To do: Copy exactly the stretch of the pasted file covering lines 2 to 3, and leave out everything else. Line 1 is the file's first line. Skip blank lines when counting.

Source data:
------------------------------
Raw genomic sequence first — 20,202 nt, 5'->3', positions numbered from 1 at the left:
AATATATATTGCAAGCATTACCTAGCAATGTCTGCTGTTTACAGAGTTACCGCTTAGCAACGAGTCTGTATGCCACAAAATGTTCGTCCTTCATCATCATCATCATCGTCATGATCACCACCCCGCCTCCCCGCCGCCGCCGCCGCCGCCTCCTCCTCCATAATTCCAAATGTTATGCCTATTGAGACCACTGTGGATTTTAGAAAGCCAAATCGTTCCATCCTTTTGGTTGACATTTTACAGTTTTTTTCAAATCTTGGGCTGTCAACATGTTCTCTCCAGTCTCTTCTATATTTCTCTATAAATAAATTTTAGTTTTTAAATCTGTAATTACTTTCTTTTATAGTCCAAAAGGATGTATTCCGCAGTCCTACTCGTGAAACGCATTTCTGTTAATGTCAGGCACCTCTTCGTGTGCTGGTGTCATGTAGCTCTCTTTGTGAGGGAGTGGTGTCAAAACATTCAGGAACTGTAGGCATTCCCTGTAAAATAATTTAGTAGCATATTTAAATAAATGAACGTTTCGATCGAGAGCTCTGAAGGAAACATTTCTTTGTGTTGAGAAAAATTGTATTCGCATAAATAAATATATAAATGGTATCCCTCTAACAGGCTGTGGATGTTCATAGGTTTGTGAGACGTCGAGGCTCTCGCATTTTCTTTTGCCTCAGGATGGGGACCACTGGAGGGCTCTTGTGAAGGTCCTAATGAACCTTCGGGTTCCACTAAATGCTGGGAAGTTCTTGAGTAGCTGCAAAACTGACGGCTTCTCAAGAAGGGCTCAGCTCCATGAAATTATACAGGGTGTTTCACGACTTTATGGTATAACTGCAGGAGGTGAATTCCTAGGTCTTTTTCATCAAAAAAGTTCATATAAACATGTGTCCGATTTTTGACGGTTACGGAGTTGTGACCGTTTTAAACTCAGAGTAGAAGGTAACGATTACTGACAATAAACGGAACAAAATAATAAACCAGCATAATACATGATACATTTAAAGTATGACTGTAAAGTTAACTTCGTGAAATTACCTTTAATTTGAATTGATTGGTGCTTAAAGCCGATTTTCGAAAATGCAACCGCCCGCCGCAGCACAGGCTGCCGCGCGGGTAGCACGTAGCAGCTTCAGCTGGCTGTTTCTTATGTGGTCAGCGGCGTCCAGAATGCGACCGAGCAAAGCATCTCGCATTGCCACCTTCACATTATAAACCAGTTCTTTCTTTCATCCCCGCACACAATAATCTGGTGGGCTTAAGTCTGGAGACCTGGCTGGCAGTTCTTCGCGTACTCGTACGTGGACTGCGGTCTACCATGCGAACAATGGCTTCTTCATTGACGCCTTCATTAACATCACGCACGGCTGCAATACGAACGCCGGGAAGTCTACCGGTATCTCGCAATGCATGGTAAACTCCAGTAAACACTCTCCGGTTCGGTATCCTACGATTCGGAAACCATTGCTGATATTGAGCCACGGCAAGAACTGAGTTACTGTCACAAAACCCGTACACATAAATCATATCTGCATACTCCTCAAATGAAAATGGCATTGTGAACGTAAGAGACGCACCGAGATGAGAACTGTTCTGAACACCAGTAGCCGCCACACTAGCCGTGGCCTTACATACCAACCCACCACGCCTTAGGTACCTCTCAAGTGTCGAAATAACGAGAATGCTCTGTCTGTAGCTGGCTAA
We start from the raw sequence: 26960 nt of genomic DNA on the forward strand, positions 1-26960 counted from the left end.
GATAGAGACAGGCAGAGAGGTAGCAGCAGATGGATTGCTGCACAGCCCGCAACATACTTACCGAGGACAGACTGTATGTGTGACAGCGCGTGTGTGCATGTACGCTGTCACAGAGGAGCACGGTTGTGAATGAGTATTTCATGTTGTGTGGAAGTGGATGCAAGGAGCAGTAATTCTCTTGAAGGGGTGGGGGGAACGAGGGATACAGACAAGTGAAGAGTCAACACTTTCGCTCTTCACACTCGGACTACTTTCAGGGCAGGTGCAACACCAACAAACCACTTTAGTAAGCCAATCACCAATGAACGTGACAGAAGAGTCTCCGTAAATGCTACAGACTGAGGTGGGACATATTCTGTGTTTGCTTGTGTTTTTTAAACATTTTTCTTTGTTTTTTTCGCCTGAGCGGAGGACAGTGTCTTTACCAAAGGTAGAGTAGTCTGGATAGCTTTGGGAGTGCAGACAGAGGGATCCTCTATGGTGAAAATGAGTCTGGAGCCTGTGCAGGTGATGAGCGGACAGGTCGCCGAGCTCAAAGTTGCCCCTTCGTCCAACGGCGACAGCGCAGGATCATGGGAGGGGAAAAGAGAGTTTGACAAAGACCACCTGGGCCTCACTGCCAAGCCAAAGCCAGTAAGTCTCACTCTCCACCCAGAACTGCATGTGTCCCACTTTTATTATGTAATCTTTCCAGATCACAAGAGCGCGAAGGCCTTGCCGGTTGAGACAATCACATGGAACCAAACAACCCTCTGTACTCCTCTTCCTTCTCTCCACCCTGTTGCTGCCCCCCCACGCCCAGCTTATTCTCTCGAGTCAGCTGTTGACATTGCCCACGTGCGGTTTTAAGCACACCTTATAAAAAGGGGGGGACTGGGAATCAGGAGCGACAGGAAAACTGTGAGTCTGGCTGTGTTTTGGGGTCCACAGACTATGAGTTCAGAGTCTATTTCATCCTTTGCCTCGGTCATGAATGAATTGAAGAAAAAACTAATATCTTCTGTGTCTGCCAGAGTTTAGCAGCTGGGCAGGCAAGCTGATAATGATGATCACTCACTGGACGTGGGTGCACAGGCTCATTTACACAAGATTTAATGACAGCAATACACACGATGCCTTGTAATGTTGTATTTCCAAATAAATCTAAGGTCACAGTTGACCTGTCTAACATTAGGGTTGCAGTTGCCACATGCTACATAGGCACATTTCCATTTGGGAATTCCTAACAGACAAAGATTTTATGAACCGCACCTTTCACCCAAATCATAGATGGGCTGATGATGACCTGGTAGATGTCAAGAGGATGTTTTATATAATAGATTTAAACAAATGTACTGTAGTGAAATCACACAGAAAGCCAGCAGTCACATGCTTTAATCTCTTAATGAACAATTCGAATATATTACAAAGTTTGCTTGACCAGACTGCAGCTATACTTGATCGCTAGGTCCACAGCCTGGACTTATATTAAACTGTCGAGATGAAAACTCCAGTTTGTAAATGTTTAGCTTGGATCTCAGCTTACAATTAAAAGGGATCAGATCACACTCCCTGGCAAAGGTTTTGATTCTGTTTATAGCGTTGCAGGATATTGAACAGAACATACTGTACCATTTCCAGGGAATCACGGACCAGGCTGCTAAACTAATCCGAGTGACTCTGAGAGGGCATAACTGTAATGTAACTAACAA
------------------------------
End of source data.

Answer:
AATATATATTGCAAGCATTACCTAGCAATGTCTGCTGTTTACAGAGTTACCGCTTAGCAACGAGTCTGTATGCCACAAAATGTTCGTCCTTCATCATCATCATCATCGTCATGATCACCACCCCGCCTCCCCGCCGCCGCCGCCGCCGCCTCCTCCTCCATAATTCCAAATGTTATGCCTATTGAGACCACTGTGGATTTTAGAAAGCCAAATCGTTCCATCCTTTTGGTTGACATTTTACAGTTTTTTTCAAATCTTGGGCTGTCAACATGTTCTCTCCAGTCTCTTCTATATTTCTCTATAAATAAATTTTAGTTTTTAAATCTGTAATTACTTTCTTTTATAGTCCAAAAGGATGTATTCCGCAGTCCTACTCGTGAAACGCATTTCTGTTAATGTCAGGCACCTCTTCGTGTGCTGGTGTCATGTAGCTCTCTTTGTGAGGGAGTGGTGTCAAAACATTCAGGAACTGTAGGCATTCCCTGTAAAATAATTTAGTAGCATATTTAAATAAATGAACGTTTCGATCGAGAGCTCTGAAGGAAACATTTCTTTGTGTTGAGAAAAATTGTATTCGCATAAATAAATATATAAATGGTATCCCTCTAACAGGCTGTGGATGTTCATAGGTTTGTGAGACGTCGAGGCTCTCGCATTTTCTTTTGCCTCAGGATGGGGACCACTGGAGGGCTCTTGTGAAGGTCCTAATGAACCTTCGGGTTCCACTAAATGCTGGGAAGTTCTTGAGTAGCTGCAAAACTGACGGCTTCTCAAGAAGGGCTCAGCTCCATGAAATTATACAGGGTGTTTCACGACTTTATGGTATAACTGCAGGAGGTGAATTCCTAGGTCTTTTTCATCAAAAAAGTTCATATAAACATGTGTCCGATTTTTGACGGTTACGGAGTTGTGACCGTTTTAAACTCAGAGTAGAAGGTAACGATTACTGACAATAAACGGAACAAAATAATAAACCAGCATAATACATGATACATTTAAAGTATGACTGTAAAGTTAACTTCGTGAAATTACCTTTAATTTGAATTGATTGGTGCTTAAAGCCGATTTTCGAAAATGCAACCGCCCGCCGCAGCACAGGCTGCCGCGCGGGTAGCACGTAGCAGCTTCAGCTGGCTGTTTCTTATGTGGTCAGCGGCGTCCAGAATGCGACCGAGCAAAGCATCTCGCATTGCCACCTTCACATTATAAACCAGTTCTTTCTTTCATCCCCGCACACAATAATCTGGTGGGCTTAAGTCTGGAGACCTGGCTGGCAGTTCTTCGCGTACTCGTACGTGGACTGCGGTCTACCATGCGAACAATGGCTTCTTCATTGACGCCTTCATTAACATCACGCACGGCTGCAATACGAACGCCGGGAAGTCTACCGGTATCTCGCAATGCATGGTAAACTCCAGTAAACACTCTCCGGTTCGGTATCCTACGATTCGGAAACCATTGCTGATATTGAGCCACGGCAAGAACTGAGTTACTGTCACAAAACCCGTACACATAAATCATATCTGCATACTCCTCAAATGAAAATGGCATTGTGAACGTAAGAGACGCACCGAGATGAGAACTGTTCTGAACACCAGTAGCCGCCACACTAGCCGTGGCCTTACATACCAACCCACCACGCCTTAGGTACCTCTCAAGTGTCGAAATAACGAGAATGCTCTGTCTGTAGCTGGCTAA
We start from the raw sequence: 26960 nt of genomic DNA on the forward strand, positions 1-26960 counted from the left end.